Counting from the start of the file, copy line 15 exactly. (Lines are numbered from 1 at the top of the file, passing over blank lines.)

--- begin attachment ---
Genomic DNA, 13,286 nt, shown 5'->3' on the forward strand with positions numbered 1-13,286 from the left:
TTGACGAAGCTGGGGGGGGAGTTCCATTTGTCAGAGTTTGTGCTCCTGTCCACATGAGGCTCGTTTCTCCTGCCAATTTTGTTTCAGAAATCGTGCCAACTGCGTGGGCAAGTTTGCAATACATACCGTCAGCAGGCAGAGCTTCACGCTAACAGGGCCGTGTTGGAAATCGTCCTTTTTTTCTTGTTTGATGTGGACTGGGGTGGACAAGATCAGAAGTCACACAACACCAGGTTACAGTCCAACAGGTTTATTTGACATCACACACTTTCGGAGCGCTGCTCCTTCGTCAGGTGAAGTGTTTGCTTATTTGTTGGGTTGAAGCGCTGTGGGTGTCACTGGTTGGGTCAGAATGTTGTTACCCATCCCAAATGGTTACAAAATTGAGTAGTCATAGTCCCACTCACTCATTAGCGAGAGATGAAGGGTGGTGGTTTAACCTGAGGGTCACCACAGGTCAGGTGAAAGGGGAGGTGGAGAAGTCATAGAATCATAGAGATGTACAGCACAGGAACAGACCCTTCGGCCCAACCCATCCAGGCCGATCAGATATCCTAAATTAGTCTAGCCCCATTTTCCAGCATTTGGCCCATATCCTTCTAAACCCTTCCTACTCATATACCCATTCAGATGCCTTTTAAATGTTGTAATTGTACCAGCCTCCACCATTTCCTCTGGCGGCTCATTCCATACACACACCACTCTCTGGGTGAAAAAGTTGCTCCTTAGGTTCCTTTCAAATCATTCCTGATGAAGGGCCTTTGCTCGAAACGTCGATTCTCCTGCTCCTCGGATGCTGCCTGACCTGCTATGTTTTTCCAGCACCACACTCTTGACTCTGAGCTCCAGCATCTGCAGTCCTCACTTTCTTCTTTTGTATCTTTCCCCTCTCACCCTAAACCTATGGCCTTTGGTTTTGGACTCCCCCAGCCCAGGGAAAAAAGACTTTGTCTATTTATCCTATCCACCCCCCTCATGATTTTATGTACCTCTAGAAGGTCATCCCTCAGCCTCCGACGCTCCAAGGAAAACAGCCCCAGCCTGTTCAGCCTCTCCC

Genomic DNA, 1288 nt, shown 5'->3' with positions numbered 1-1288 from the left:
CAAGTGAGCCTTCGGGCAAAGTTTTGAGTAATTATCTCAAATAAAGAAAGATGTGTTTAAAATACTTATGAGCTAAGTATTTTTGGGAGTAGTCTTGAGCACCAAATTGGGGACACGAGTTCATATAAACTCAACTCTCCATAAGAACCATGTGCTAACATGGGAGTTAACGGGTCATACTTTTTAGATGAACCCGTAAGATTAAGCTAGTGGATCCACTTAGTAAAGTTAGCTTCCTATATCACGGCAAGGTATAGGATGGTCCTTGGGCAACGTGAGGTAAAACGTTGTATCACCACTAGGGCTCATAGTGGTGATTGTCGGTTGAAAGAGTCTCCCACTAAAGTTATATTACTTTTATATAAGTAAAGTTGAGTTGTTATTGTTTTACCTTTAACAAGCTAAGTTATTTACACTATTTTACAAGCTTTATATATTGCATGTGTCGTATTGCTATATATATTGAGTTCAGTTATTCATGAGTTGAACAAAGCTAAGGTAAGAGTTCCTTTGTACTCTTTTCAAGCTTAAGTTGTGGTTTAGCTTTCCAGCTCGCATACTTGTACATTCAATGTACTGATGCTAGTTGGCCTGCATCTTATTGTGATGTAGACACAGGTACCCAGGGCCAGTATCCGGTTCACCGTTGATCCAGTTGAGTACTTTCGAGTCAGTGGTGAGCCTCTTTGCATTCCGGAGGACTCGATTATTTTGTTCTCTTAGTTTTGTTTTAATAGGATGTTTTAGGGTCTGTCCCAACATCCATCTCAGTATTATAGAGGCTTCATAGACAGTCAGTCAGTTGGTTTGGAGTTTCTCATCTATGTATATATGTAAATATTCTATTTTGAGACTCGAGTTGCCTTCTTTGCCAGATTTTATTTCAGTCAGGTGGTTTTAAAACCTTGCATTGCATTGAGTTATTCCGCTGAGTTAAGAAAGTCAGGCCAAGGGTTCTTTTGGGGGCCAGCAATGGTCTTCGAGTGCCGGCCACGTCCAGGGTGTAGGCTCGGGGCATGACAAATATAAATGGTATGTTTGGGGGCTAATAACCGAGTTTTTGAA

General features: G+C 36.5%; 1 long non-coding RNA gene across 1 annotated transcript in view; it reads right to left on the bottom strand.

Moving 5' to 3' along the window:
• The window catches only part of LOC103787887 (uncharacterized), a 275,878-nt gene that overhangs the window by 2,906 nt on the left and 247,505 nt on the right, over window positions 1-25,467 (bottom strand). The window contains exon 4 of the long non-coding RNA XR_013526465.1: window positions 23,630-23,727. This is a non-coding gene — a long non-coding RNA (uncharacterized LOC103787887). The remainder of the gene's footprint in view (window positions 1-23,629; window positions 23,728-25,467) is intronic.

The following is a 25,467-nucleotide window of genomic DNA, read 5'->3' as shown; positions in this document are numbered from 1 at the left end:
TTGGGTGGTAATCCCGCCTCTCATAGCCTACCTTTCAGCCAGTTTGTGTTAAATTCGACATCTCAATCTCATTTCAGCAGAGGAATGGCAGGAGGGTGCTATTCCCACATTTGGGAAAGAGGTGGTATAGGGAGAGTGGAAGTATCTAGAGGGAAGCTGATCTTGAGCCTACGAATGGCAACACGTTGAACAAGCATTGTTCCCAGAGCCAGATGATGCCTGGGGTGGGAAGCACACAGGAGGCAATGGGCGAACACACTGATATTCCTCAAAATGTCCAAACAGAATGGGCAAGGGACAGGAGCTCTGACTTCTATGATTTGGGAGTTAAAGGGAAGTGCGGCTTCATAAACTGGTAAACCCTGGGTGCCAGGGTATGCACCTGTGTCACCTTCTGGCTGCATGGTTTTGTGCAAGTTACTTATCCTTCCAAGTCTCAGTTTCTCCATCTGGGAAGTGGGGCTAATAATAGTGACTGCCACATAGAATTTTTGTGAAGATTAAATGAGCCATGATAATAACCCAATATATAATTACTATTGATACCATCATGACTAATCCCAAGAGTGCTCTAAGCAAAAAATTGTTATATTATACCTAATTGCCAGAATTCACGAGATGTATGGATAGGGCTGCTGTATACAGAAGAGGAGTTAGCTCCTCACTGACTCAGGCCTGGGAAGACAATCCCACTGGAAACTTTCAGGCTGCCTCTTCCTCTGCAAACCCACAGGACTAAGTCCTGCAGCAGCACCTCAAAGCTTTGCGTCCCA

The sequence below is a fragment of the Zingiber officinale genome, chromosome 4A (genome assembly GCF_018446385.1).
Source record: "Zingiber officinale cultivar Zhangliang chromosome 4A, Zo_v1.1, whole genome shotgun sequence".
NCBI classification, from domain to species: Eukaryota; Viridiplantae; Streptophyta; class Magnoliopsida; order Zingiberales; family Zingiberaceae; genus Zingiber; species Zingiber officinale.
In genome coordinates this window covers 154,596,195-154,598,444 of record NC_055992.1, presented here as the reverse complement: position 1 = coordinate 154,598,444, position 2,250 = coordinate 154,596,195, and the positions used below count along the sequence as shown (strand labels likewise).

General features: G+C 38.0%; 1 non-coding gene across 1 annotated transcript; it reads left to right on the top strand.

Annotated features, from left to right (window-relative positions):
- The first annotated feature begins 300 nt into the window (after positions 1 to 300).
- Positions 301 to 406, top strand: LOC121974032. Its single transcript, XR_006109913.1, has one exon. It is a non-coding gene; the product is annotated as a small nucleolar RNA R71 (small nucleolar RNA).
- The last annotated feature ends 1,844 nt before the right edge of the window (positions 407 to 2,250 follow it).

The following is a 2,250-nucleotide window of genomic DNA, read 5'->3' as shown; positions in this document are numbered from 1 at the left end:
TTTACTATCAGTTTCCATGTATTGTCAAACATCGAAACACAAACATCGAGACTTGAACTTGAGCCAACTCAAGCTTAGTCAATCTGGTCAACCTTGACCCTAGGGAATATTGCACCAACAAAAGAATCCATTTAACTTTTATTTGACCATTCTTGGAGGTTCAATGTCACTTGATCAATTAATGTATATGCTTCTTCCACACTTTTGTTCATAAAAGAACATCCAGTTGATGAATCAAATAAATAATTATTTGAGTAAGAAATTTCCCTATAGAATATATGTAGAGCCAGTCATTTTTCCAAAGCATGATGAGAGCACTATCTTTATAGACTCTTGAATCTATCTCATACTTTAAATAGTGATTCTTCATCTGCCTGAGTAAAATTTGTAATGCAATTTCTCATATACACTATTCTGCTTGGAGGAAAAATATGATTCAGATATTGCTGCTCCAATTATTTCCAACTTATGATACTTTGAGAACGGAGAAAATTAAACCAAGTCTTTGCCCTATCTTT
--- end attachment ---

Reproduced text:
Annotated features, from left to right (window-relative positions):